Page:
But the simplest and probably commonest level of business will be in leasing the use of MAN circuits on a managed basis from E-Net, just as all telecoms companies routinely exchange the use of their circuits. E-Net will be responsible for 24/365 availability of the network infrastructure but will have no involvement in the services provided to the end-customers over the fibre.

‘Co-location’ is another facility expected to be widely availed of, where customers locate their own equipment alongside E-Net’s to facilitate interconnection to MANs or other networks. McGrath explains that this is in a sense today’s version of ‘an exchange’. Since call or circuit routing can be controlled by software from anywhere, it is only the physical points of inter-connection that are required to be geographically dispersed. E-Net is equipping a state-of-the-art Network Operations Centre in Limerick, which will be focused solely on the infrastructure management and will not be a data centre.

E-Net as an infrastructure provider will work in partnership with its telecoms customers and will also be itself a customer of some of them, since it has to put in place alternative routing arrangements to ensure that MAN users have available the high standards of network resilience that today’s market demands, as well as the internet backhaul facilities that will be required. “We have already talked in some detail to Esat BT and ESB Telecom and expect to be talking to Eircom also in the near future,” says McGrath.

Although E-Net is essentially neutral in regard to the services that may be provided over its networks, it expects broadband internet access from ISPs and data WAN services to account for most of its initial traffic. “Although there is still a lot of work to be done in educating the market and promoting broadband around the country, today’s market is increasingly demanding true broadband at 2Mbps,” says McGrath, with the implication that ADSL solutions at 512Kbps or even 1Mbps have been overtaken for serious applications, especially in business.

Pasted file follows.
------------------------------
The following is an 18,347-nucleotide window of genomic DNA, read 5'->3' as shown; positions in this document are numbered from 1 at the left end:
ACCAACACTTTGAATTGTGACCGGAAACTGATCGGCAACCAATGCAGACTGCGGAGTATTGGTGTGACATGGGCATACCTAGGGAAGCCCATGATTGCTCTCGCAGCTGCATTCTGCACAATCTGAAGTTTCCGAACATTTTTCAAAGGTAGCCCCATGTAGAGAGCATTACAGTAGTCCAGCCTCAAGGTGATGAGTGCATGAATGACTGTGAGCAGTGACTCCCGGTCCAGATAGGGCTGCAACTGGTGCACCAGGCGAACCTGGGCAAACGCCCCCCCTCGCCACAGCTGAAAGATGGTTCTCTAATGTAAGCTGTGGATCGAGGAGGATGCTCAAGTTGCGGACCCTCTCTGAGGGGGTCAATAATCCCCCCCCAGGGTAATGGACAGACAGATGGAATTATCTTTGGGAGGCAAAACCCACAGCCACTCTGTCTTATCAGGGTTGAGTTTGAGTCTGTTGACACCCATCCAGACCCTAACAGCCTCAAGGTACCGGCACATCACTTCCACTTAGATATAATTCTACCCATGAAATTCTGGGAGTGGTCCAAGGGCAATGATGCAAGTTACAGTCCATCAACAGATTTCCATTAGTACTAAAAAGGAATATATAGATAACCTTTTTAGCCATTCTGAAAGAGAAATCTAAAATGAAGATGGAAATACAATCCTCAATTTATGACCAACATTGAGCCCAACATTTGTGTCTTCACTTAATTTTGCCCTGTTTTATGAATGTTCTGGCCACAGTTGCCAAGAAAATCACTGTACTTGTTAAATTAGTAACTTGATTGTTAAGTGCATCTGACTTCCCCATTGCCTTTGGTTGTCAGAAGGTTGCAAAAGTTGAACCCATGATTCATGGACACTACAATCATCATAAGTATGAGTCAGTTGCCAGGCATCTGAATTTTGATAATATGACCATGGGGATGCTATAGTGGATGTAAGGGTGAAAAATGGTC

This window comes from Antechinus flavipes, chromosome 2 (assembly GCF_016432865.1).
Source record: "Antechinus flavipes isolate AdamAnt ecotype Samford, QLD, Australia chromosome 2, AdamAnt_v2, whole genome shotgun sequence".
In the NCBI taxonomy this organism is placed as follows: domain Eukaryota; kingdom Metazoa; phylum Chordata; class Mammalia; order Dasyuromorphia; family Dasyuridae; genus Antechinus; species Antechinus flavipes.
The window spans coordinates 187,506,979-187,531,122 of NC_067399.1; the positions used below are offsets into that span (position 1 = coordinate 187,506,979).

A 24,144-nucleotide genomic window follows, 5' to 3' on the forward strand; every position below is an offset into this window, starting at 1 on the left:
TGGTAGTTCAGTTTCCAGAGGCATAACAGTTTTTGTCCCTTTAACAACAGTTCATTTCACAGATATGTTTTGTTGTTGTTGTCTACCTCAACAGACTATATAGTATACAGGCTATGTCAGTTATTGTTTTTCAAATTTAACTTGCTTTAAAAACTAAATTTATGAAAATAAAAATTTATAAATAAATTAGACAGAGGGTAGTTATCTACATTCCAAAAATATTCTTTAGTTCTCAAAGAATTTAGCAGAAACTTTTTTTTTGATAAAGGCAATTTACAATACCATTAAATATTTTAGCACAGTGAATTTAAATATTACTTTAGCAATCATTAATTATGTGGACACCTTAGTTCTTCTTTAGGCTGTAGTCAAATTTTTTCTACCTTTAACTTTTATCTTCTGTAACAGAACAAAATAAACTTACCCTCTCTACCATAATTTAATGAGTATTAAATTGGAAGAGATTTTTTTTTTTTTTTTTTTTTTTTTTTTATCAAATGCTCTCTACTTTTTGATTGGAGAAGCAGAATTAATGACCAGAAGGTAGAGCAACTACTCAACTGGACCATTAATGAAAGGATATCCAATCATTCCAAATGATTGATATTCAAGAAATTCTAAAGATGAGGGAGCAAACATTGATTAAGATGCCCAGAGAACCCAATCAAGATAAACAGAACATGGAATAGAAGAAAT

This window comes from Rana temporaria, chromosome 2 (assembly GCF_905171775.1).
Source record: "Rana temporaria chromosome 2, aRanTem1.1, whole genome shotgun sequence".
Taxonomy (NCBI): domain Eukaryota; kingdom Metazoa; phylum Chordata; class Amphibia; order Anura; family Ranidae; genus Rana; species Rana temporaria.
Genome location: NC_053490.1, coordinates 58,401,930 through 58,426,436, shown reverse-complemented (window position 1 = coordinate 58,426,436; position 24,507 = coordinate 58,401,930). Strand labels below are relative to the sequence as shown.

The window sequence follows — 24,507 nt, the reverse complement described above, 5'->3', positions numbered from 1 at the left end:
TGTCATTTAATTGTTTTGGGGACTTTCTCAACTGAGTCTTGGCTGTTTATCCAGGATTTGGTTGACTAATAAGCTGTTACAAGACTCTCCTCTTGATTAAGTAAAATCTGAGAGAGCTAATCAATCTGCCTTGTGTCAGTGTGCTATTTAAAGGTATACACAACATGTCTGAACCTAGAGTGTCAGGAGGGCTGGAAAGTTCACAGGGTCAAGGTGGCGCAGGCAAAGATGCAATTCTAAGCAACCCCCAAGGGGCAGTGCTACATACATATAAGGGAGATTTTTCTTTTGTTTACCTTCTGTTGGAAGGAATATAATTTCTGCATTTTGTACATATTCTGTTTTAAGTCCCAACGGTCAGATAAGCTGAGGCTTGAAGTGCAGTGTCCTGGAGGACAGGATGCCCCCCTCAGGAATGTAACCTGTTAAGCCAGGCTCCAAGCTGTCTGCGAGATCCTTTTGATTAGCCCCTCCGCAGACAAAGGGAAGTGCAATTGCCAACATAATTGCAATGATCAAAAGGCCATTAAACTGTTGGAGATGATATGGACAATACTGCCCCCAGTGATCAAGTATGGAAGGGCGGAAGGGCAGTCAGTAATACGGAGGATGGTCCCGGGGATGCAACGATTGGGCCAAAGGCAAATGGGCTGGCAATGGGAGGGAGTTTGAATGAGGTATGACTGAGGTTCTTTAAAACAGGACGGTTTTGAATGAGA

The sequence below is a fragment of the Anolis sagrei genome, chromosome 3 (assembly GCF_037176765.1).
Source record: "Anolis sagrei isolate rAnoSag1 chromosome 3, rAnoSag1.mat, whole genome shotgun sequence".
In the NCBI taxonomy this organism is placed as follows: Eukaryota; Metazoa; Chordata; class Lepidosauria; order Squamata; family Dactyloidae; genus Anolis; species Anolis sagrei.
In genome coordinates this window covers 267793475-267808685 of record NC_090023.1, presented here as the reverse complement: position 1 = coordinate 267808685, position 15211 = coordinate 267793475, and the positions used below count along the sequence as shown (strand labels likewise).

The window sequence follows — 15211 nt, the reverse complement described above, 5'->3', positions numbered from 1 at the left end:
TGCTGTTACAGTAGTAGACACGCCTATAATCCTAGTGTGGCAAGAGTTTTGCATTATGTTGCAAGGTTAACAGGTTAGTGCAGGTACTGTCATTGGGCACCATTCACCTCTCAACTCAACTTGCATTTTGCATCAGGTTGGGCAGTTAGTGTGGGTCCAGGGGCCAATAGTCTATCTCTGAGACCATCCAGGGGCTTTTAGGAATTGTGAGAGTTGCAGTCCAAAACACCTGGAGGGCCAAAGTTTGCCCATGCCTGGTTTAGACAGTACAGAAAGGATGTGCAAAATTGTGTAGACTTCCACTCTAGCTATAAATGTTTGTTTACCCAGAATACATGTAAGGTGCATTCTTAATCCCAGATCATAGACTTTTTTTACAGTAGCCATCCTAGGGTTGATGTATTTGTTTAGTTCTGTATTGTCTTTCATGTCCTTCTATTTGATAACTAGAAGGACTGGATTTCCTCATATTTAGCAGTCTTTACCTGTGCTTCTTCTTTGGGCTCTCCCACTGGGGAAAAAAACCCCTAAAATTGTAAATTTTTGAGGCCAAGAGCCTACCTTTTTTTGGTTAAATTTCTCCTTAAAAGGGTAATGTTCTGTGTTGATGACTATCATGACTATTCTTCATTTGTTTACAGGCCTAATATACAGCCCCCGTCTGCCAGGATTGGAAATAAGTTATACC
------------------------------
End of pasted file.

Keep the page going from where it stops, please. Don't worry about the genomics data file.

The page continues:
“Newer technologies like voice-over IP are certainly seen as the way of the future by the telcos while video, for example, which has a multitude of potential applications, demands the network speeds that are only attainable over fibre.” Other major areas for development he sees are education and medical/health services, where video or the exchange of high quality images offer exciting new possibilities.

The MAN routes have been or are being planned according to the topography of the individual towns with the expert knowledge of the local authorities. Expansion in response to demand is possible, however, according to E-Net, with the creation of sub-rings for lease. The company is even looking at spurs of up to 3kms in order to expand the reach of fibre-based broadband where required.

With an anticipated useful life span of 40-50 years, MANs are a long-term infrastructural investment. “Naturally, their range and diversity will be extended continuously,” McGrath points out. “Fibre is becoming easier and cheaper to roll out – including the new technology of blowing fibre into pre-installed duct – so that we can begin to see a day when fibre optic might actually replace cable in most infrastructure.”

E-Net has been building up its technical team since late last year when it was short-listed for the MANs contract, with the expertise of Tom Savage, chief technical officer, who had been working on this and other projects for over two years. The recruitment of an industry expert of the stature of McGrath as COO was clearly a coup for this fledgling company, while on the financial side a €12m funding package has been put in place by venture capital company ACT, Anglo Irish Bank and Bank of Ireland. Financial director is Gerry Boland, a former partner in PwC.

By Leslie Faughnan